Weekly Link Roundup

I’m happy to report that there’s quite a lot of good news this week:

• The U.K. government recommends that primary school religious education classes should teach about “secular beliefs such as humanism and atheism”, in addition to learning about major world religions like Christianity, Buddhism and Islam. This is just one more symptom of how far ahead of us our European friends are in some respects – can you imagine the religious right frenzy that would ensue if a U.S. politician recommended teaching about atheism in public high schools?

• In a story that made me especially happy, Andrew Wakefield, the pseudoscientific doctor who’s almost single-handedly responsible for the anti-vaccination movement, was found to have seriously abused his trust as a medical practitioner by a U.K. ethics panel. According to the ruling, Wakefield ordered unnecessary and invasive tests on autistic children (including spinal taps and colonoscopies), without securing proper ethical approval, in the paper that claimed a link between the MMR vaccine and autism. He also failed to disclose major conflicts of interest (he was being paid by trial lawyers looking to file claims against vaccine manufacturers). The General Medical Council ruled that Wakefield was “dishonest, irresponsible and showed callous disregard for the distress and pain” of the children, and is still evaluating a charge of professional misconduct that could lead to Wakefield’s losing his license to practice medicine.

• And lastly, I’m glad to report that Scott Roeder, the Christian terrorist who shot and killed Dr. George Tiller, was convicted of first-degree murder by a Kansas jury this week. The judge rejected the defense’s ludicrous request that the jury be allowed to consider voluntary manslaughter, and they returned the verdict after just 37 minutes of deliberation. Roeder faces a mandatory sentence of life in prison, the most fitting punishment for a cold-blooded and vicious killer like himself.

Although the cause of justice was served, this verdict can’t undo the damage; Dr. Tiller’s clinic will be closing for good, which means in a way that Roeder got exactly what he wanted. Still, the verdict sends a message that anti-choice zealots cannot commit these crimes with impunity. It may not be enough to discourage future acts of terrorism against abortion providers, but at least we have assurance that the rule of law is still operative in America.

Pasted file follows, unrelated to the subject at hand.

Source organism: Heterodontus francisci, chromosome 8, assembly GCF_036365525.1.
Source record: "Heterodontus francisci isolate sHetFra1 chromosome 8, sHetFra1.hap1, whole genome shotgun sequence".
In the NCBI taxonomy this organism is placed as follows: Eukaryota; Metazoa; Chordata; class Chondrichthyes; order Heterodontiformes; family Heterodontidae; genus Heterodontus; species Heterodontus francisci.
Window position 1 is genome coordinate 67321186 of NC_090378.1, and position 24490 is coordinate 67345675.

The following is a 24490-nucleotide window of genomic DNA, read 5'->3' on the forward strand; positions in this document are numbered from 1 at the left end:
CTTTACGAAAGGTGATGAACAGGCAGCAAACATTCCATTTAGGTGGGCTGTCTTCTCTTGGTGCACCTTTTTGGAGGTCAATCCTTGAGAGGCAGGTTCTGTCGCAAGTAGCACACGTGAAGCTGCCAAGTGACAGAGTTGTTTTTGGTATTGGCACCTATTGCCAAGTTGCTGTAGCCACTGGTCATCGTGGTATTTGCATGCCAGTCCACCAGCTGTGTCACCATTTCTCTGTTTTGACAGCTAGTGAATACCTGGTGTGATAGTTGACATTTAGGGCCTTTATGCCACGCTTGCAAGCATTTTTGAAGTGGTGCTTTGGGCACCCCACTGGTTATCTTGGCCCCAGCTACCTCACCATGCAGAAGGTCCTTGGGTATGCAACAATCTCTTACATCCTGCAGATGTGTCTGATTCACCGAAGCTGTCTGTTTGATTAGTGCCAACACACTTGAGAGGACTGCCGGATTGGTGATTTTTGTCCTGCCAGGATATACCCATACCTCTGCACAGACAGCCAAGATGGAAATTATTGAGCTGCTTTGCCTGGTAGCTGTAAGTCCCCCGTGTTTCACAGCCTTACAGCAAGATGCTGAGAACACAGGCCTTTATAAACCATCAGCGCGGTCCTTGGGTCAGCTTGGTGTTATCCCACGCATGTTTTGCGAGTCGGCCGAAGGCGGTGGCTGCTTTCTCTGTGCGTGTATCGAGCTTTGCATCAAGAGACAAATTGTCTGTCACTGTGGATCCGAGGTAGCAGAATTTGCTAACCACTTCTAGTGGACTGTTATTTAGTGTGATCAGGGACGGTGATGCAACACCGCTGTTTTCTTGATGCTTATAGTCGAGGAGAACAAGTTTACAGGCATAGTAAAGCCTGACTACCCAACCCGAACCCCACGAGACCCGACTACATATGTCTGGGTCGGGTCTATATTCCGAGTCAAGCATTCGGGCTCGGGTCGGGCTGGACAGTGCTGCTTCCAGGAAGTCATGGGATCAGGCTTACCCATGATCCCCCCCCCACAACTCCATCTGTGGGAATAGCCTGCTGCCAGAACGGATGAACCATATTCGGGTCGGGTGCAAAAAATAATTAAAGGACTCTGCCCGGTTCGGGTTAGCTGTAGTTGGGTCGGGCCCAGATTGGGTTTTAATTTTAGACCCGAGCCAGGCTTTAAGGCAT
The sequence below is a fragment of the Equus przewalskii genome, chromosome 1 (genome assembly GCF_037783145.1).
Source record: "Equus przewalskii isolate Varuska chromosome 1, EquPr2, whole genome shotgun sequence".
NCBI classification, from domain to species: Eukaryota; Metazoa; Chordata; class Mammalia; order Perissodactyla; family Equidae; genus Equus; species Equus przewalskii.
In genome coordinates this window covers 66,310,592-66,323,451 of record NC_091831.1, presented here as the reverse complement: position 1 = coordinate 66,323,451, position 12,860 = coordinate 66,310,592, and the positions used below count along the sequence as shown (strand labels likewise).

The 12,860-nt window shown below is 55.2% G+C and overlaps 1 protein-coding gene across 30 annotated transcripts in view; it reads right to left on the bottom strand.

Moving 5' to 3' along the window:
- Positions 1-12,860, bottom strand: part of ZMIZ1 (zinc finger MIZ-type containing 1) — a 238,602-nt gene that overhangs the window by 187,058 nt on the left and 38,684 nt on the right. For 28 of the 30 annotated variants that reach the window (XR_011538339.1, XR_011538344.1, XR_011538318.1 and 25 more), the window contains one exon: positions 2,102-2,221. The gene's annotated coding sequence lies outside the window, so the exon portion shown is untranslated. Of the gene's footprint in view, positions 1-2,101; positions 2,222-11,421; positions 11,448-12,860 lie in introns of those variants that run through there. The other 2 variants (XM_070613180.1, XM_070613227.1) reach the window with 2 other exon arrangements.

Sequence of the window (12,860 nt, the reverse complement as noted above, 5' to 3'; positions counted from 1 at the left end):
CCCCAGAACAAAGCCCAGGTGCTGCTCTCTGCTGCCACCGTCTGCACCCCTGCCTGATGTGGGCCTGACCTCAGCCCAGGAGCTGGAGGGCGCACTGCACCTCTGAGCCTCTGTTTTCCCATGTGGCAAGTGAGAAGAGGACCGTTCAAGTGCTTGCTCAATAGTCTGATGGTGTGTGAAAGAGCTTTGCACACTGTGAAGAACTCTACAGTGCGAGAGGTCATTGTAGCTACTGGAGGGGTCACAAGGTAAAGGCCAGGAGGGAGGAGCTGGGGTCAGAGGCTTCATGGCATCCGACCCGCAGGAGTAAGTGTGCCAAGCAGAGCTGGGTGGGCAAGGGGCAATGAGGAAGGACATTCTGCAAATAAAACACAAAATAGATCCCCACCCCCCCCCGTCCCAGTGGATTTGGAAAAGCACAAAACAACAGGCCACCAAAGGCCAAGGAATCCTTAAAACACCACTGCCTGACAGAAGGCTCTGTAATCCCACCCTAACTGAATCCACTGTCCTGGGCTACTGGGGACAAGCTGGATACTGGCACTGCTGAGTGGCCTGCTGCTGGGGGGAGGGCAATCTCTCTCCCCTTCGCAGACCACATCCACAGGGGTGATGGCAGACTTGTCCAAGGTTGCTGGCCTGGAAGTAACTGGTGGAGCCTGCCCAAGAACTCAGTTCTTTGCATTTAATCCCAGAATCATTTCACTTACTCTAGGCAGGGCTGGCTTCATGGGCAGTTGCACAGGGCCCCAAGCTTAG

About Adam Lee

Adam Lee is an atheist writer and speaker living in New York City. His new novel, Broken Ring, is available in paperback and e-book. Read his full bio, or follow him on Twitter.

  • Quidam

    Let’s not forget that Britain has compulsory religious education and, at least when I was at school there, daily prayers and hymns. As a kid I was very annoyed that the RC’s and Muslims got to skip RE and prayers, but I didn’t.

    This decision only makes sense in that context. America doesn’t (officially) teach religion in schools so being taught about atheism or humanism would be no more appropriate than Catholicism

    But maybe forcing kids to learn about God in schools why he’s less popular in the UK. Perhaps if American schools taught God and Creationism it would become as unpopular as science, maths and critical thinking is now.

  • http://lenoxus.pbworks.com Lenoxus

    I agreed with the OP on the education thing, but now I agree with Quidam. I guess I’m just easily swayed on things like that…

    Wikipedia sez: Despite there being a statutory requirement for schools to hold a daily act of collective worship, many do not. OFSTED’s 2002-03 annual report, for example, states that 80% of secondary schools are not providing daily worship for all pupils.

    The statutory requirement was made in 1998. Nineteen ninety-eight! Jesus. At least those 80% have common sense.

    Oh, wait, I mean, poor Britain is doooomed to be cursed from the Almighty… (at least, that’s what folks in the US say about cases like Abington v Shempp).

  • http://www.ciphergoth.org/ Paul Crowley

    at least we have assurance that the rule of law is still operative in America or rather that this particular bit of the rule of law is still operative – it’s hard to read this phrase without thinking of all the Bush-era crimes for which no-one was prosecuted.

  • Katie M

    “Perhaps if American schools taught God and Creationism it would become as unpopular as science, maths and critical thinking is now.”

    Maybe, but I’d be too afraid to try it just in case the exact opposite happens.

    So, wonderful news all around. Excellent.

  • billf

    Comment:

    I just found out first hand what a hero Dr. Tiller was. My wife and I ended up needing the services of a man like Dr. Tiller last month. We live in one of the largest cities in the U.S., and we were able to find one doctor to help us. One. If he had been on vacation or otherwise unavailable we would have had to go out of state or out of country for help. Or brought a baby to term who would have had very little chance of ever leaving intensive care during her short, pain-ridden life.

    “Pro Life” my ass. The Doctor and his staff who helped us end this pregnancy are the people who are Pro Life in my book. Maybe the quick no-nonsense conviction of Roeder will make the other nut-jobs like him think a little bit. I doubt it, but perhaps there is some hope.


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